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BYU decathlon champ Chase Dalton might be Cougs’ best athlete

Cougars decathlete Chase Dalton has overcome two seasons of struggles to become one of the best in the country.



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Provo • The best all-around athlete at Brigham Young University this year might not be probable NFL early-round draft pick Kyle Van Noy, record-setting receiver Cody Hoffman, versatile quarterback Taysom Hill or even two-sport star Jennifer Hamson.

It could be a lanky, easygoing, über-confident senior most BYU fans know nothing about by the name of Chase Dalton.

At a glance

Chase Dalton’s senior season

» Won the decathlon at the Clyde Littlefield Texas Relays on March 27, scoring 7,642 points to record the highest total in the country up to that point of the season, and the fifth-highest ever at BYU.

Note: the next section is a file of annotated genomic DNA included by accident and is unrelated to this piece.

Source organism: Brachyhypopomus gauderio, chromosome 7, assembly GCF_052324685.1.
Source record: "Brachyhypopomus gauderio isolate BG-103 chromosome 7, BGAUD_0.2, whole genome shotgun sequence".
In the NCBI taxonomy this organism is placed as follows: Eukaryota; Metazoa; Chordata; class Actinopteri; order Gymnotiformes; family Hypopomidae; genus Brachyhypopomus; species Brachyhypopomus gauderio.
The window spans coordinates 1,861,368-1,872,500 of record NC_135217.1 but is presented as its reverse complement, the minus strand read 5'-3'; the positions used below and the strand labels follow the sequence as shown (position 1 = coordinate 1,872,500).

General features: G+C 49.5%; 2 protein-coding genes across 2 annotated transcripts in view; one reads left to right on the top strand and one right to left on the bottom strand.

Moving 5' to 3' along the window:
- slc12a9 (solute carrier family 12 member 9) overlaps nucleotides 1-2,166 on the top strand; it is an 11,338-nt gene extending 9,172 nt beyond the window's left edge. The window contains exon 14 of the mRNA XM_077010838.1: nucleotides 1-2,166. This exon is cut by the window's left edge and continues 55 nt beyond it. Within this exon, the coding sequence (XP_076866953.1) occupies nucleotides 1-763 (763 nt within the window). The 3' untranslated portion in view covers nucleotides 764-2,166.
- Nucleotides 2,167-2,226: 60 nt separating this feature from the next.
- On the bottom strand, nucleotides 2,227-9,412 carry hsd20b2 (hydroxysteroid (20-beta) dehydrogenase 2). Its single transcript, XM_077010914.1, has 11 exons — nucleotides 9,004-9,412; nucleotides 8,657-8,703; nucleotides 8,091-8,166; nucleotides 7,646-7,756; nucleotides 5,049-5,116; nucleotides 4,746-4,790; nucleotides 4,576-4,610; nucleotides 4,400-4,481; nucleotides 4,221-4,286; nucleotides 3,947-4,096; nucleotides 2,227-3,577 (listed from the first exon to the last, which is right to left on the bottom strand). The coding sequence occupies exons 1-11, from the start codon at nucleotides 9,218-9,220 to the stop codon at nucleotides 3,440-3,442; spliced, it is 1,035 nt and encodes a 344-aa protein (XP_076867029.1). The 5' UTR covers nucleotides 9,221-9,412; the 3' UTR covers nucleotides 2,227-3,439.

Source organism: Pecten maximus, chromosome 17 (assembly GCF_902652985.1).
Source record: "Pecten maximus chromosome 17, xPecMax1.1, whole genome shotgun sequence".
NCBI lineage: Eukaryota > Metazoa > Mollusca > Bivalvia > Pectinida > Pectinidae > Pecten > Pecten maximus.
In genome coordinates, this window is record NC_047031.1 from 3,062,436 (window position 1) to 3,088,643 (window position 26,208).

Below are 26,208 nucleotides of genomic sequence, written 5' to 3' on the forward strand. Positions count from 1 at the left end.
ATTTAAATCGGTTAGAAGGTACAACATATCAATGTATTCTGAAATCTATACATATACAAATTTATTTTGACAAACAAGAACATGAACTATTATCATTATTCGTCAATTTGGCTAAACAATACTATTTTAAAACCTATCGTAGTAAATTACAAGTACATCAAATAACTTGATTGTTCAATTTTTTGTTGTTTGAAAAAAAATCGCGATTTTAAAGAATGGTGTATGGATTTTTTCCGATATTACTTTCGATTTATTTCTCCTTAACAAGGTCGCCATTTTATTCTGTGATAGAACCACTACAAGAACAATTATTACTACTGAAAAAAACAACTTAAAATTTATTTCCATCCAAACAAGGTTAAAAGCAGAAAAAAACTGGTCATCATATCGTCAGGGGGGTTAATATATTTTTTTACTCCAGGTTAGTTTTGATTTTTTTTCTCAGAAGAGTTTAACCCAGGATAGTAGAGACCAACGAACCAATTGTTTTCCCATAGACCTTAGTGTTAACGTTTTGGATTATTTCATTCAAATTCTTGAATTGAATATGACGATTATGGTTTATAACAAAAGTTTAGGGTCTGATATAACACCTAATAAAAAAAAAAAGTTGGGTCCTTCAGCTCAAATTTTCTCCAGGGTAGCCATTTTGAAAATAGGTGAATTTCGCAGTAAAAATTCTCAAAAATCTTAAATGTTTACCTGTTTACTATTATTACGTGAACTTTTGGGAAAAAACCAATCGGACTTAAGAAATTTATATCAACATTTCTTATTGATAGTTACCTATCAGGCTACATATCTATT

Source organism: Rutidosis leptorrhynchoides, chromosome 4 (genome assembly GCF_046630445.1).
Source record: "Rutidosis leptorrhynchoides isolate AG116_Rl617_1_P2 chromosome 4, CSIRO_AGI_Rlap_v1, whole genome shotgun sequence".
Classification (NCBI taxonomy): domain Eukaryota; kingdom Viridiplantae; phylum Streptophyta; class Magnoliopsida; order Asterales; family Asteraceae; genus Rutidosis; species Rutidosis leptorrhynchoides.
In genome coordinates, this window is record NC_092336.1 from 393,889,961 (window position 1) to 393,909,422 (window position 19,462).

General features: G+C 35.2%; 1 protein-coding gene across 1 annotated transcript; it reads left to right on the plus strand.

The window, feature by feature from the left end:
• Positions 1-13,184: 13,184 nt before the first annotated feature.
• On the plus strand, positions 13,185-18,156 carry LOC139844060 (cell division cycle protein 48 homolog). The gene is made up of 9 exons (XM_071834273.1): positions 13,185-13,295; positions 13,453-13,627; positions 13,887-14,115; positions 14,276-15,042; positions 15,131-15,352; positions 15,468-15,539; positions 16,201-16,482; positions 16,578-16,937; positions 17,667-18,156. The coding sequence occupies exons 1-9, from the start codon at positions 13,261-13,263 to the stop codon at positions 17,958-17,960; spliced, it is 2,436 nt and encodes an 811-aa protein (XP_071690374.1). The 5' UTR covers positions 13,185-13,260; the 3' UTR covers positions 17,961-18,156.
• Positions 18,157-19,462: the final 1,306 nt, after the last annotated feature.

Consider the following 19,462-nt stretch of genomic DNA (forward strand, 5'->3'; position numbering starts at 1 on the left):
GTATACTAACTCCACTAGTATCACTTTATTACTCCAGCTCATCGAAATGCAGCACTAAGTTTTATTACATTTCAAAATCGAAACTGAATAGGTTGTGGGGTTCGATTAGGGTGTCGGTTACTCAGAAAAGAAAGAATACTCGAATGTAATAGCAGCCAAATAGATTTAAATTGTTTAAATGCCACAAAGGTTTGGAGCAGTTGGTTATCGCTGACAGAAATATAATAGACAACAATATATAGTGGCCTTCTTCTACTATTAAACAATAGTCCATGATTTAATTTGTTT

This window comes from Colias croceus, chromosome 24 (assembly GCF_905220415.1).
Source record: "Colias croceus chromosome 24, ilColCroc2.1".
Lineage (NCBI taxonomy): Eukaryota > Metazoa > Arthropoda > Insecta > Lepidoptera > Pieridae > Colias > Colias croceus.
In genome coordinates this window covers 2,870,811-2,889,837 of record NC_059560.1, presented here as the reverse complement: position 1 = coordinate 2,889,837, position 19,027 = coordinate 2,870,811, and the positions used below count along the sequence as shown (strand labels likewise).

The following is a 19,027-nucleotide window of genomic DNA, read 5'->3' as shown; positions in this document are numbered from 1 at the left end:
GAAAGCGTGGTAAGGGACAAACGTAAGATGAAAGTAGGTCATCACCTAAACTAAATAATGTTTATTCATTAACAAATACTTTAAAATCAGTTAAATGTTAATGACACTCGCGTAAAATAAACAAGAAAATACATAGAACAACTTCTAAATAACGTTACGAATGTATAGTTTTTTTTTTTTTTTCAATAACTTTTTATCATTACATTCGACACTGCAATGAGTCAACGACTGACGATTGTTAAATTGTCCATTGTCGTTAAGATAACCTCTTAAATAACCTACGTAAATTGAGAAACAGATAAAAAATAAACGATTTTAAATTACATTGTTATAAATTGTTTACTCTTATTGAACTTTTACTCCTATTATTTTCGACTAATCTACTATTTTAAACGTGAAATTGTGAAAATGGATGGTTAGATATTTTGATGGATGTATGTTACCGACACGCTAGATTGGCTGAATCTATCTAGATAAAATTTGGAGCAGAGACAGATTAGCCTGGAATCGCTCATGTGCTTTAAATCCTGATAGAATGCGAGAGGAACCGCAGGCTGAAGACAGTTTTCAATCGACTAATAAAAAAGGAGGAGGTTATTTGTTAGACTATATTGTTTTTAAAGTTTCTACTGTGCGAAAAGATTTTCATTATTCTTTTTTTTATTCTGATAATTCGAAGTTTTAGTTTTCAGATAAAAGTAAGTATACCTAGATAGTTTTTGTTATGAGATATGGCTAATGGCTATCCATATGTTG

» Placed 14th in the heptathlon at the NCAA Division I Indoor Track & Field Championships, earning All-America honors.

» Won the heptathlon (indoor) at the Air Force Invitational while posting the second-best score in BYU history and personal bests in four events.

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Actually, Dalton is one of the best college athletes in the entire country.

The 25-year-old returned missionary from Tigard, Ore., proved that in late March at the Clyde Littlefield Texas Relays in Austin when he posted the highest score in the nation up to that point in the season, 7,642 points, and bested three former multi-event national champions to win the decathlon at the prestigious meet.

"Calling myself the best athlete at BYU would be quite a statement," Dalton said, laughing. "I don’t know how people would take that. But quietly, and in my own mind, I guess I do feel that way."

Georgia’s Garrett Scantling (8,169) and Maicel Uibo (8,123) and Wisconsin’s Zach Ziemek (7,860) topped Dalton’s Texas performance at the Georgia Bulldog Decathlon in Athens, Ga., last week, but Dalton’s score was tops in the nation for several weeks and should easily qualify him for the national championships in June.